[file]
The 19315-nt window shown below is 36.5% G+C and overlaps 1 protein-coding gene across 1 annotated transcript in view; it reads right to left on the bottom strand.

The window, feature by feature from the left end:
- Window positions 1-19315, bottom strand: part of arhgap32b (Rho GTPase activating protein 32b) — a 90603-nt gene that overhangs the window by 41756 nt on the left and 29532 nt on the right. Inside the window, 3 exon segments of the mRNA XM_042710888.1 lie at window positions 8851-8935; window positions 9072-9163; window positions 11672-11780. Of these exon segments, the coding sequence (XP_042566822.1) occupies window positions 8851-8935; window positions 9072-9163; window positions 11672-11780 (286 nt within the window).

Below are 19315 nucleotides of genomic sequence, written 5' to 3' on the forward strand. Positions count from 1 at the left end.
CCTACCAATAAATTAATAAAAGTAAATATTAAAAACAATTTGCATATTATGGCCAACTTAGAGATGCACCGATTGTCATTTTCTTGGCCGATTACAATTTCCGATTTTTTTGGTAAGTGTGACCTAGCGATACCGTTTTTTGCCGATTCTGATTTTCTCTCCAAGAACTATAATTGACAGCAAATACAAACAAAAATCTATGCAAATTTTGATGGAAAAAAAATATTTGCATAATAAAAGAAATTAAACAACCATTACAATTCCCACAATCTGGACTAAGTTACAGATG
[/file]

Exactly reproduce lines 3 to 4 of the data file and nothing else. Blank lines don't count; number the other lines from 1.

- Window positions 1-19315, bottom strand: part of arhgap32b (Rho GTPase activating protein 32b) — a 90603-nt gene that overhangs the window by 41756 nt on the left and 29532 nt on the right. Inside the window, 3 exon segments of the mRNA XM_042710888.1 lie at window positions 8851-8935; window positions 9072-9163; window positions 11672-11780. Of these exon segments, the coding sequence (XP_042566822.1) occupies window positions 8851-8935; window positions 9072-9163; window positions 11672-11780 (286 nt within the window).

Below are 19315 nucleotides of genomic sequence, written 5' to 3' on the forward strand. Positions count from 1 at the left end.